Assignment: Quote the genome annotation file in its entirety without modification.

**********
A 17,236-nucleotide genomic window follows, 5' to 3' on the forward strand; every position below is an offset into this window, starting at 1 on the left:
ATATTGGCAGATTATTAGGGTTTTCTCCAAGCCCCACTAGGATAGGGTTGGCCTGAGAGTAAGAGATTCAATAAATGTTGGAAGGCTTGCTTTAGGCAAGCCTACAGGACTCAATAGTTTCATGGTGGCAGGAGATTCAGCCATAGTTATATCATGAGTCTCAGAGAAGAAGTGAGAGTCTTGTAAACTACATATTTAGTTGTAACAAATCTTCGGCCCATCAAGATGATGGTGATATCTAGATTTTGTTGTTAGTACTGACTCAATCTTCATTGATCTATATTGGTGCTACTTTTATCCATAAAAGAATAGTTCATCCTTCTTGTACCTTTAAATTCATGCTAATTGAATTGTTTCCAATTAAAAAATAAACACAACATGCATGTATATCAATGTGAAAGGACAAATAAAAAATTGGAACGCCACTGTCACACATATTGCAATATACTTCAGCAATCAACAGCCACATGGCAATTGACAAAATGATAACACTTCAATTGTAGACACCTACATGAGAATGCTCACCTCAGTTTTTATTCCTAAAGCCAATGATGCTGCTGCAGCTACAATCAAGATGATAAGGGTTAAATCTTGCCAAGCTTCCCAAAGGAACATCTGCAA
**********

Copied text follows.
A 17,236-nucleotide genomic window follows, 5' to 3' on the forward strand; every position below is an offset into this window, starting at 1 on the left:
ATATTGGCAGATTATTAGGGTTTTCTCCAAGCCCCACTAGGATAGGGTTGGCCTGAGAGTAAGAGATTCAATAAATGTTGGAAGGCTTGCTTTAGGCAAGCCTACAGGACTCAATAGTTTCATGGTGGCAGGAGATTCAGCCATAGTTATATCATGAGTCTCAGAGAAGAAGTGAGAGTCTTGTAAACTACATATTTAGTTGTAACAAATCTTCGGCCCATCAAGATGATGGTGATATCTAGATTTTGTTGTTAGTACTGACTCAATCTTCATTGATCTATATTGGTGCTACTTTTATCCATAAAAGAATAGTTCATCCTTCTTGTACCTTTAAATTCATGCTAATTGAATTGTTTCCAATTAAAAAATAAACACAACATGCATGTATATCAATGTGAAAGGACAAATAAAAAATTGGAACGCCACTGTCACACATATTGCAATATACTTCAGCAATCAACAGCCACATGGCAATTGACAAAATGATAACACTTCAATTGTAGACACCTACATGAGAATGCTCACCTCAGTTTTTATTCCTAAAGCCAATGATGCTGCTGCAGCTACAATCAAGATGATAAGGGTTAAATCTTGCCAAGCTTCCCAAAGGAACATCTGCAA